Microsoft

Install Windows 2000 systems with SYSDIFF

Mass-producing your Windows 2000 configuration can become a task of truly epic proportions. In this Daily Drill Down, Brien Posey shows you how to use the new Microsoft Installer Service and SYSDIFF tool to make that job a lot easier.


My job requires me to manage computer networks all over the country. Last fall, I was asked to design a network for a new hospital in Texas. I talked management into waiting until Windows 2000 had been released before moving forward with this project. Now that Windows 2000 has been released, I can’t put the project off any longer. My goal is to get the Texas network up and running as quickly as possible so that I can limit the amount of time that I spend in Texas to a day or two. Naturally, I was looking for shortcuts for the gargantuan task of installing device drivers and applications onto each workstation. After researching a bit, I discovered that Windows 2000 has some built-in tools that make the job easier and faster.

There are several options that you can use in order to mass-produce a specific configuration. All of these methods have good points and bad points. Space restrictions prohibit me from discussing each option in detail. Therefore, in this Daily Drill Down, I’ll discuss the Windows Installer Service, which is my favorite method of mass-producing a configuration. Then, I’ll briefly describe some of the other installation options that you can use: a server-based setup, a batch file, and an image file.

The Windows Installer Service
The Windows Installer Service is a Windows 2000 component that standardizes the application installation process by building the rules for installation into the operating system rather than into the Setup program. To accomplish this task, the application stores itself in Windows through a database file called the Windows Installer package.

Some terms to know
Before I continue, you need to become familiar with a few terms that I will be using. The following terms are also used in Microsoft documents about the Windows Installer Service:
  • Resource: Any component that an installation program normally adds to Windows. It may be a file, a registry entry, a DLL, an icon, or anything else.
  • Component: A collection of resources that function as an integrated unit. It can be installed or uninstalled without having to worry about individual resources. Anytime that a component is installed or removed, the resources that make it up are also installed or removed.
  • Product: The application as a whole. It’s usually made up of several components. For example, Microsoft Office is a product that’s composed of such components as Microsoft Word and Excel.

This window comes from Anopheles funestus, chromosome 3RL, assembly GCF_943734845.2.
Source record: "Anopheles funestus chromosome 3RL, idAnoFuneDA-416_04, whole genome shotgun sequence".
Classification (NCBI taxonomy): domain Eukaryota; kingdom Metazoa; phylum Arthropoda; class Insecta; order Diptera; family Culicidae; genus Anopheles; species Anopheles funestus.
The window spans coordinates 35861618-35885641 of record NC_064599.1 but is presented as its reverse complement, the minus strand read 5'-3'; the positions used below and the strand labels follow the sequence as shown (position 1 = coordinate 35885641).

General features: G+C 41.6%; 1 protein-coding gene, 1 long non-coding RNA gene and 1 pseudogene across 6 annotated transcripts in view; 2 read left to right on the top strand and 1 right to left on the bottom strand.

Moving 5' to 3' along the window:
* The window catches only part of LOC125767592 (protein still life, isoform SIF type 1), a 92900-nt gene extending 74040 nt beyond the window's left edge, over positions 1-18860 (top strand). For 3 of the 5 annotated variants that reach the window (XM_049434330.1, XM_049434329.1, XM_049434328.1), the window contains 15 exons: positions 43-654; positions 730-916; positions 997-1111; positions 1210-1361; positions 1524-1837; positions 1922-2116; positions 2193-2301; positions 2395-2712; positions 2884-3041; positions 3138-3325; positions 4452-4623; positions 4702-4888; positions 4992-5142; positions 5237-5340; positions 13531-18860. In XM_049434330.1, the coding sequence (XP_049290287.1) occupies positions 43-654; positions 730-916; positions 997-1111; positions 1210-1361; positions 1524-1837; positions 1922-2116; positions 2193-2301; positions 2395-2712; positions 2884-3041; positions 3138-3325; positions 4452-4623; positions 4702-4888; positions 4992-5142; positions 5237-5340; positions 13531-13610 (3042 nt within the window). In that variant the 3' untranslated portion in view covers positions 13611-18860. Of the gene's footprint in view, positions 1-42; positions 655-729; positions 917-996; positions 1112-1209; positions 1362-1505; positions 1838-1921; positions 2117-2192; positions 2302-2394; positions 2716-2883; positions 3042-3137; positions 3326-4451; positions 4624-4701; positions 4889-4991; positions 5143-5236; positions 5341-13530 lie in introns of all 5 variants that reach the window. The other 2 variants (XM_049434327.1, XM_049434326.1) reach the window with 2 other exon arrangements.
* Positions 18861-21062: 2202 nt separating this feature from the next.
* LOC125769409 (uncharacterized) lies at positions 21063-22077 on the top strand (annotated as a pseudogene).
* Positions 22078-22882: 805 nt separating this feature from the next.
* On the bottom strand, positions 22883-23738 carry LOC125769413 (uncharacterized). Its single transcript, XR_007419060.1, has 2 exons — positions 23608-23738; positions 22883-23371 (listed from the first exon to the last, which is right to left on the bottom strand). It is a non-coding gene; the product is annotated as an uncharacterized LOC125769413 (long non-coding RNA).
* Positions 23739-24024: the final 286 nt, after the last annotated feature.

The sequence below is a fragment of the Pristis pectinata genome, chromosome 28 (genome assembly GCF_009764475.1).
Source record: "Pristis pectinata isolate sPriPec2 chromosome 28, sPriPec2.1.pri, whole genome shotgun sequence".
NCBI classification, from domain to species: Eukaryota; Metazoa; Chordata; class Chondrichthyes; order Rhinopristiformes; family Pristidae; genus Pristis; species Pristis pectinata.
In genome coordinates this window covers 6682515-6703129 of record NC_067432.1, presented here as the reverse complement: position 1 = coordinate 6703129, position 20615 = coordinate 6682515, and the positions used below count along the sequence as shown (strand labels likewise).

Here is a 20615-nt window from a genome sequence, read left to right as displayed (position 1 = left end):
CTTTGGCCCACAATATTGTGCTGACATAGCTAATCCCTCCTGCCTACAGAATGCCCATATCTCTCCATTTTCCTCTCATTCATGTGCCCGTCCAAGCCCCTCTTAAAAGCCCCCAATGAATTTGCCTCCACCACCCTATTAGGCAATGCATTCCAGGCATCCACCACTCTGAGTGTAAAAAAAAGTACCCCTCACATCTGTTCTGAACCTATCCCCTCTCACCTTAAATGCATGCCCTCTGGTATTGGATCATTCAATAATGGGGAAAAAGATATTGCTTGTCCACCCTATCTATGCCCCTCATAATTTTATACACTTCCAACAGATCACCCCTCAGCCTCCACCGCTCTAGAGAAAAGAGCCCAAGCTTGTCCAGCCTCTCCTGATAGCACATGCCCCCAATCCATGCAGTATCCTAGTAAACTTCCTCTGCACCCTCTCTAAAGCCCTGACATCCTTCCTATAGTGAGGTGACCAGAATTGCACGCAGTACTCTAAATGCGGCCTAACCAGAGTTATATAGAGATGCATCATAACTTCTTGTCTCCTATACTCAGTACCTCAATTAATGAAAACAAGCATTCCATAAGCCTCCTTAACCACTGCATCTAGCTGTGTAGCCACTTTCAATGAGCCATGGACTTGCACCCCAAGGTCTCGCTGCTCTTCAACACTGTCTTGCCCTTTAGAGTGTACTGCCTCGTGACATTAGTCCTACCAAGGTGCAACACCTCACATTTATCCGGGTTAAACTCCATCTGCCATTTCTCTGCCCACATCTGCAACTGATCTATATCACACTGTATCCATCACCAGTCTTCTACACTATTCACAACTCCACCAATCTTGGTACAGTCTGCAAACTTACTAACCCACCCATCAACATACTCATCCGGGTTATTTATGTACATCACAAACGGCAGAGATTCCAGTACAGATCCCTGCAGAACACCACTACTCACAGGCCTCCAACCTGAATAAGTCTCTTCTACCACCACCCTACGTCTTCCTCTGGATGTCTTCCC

The package file
The package file tells Windows 2000 about the product. Most products that are designed to run on Windows 2000 ship with their own package file. The package file is usually found in the root directory of the CD-ROM that contains the product. The package file has a filename with an extension of MSI, which indicates that the file is a Microsoft Installer Service database. The package file makes it very easy to install products in a standardized manner. In the real world, however, you may use older programs that don’t have a package file. If so, or if you have a large mixture of programs and complex device drivers, you need to create your own package file. You can create one with a tool called SYSDIFF.

The SYSDIFF tool
The idea behind the SYSDIFF tool is that, if you have several systems with identical hardware, you only have to set up one system. Then, you run SYSDIFF in something called SNAP mode, and you create a snapshot of the system’s configuration. Next, you perform a clean install of Windows 2000 on the new systems. (By clean install, I mean not adding any special device drivers or applications.) Now, you run SYSDIFF in something called DIFF mode in order to create a difference file. Then, you use the SYSDIFF tool to build a package file based on the differences between the clean system and the fully configured system. Below is a summary of the SYSDIFF syntax:
SYSDIFF [/SNAP | /DIFF | /APPLY | /DUMP | /INF] [/LOG:LOG_FILE] [/M] [/?] [/DSP] [/P] [/Q] [/C:”COMMENT”] SNAPSHOT_FILE SYSDIFF_FILE DUMP_FILE OEM_ROOT

In this line, /SNAP, /DIFF, /APPLY, /DUMP, and /INF refer to the modes in which SYSDIFF will run. LOG_FILE is a log file that SYSDIFF creates during the process that you initiate. If you use the /M switch, file changes that occur during the program will appear to be default user files. This switch is used only in /APPLY and /DUMP mode. You would use /? to display help on the SYSDIFF program. The /DSP switch tells SYSDIFF not to generate a distribution share point when it runs in /INF mode (because one already exists). Normally, SYSDIFF scans all files and folders on a computer for changes, but you can use the /P switch to force SYSDIFF to scan only the user profile. The /Q switch tells SYSDIFF to run in quiet (unattended) mode. The /C:”COMMENT” switch is the name given to newly created packages as they appear onscreen during setup. SNAPSHOT_FILE and DIFF_FILE are used as normal filenames whenever these types of files are created. DUMP_FILE is used as a filename when you run in DUMP mode; SYSDIFF uses it to create a diagnostic file. Finally, OEM_ROOT is the path through which SYSDIFF creates the \$OEM$ structure. SYSDIFF places the INF file there. The INF file is called Sysdiff_file.inf.

The procedure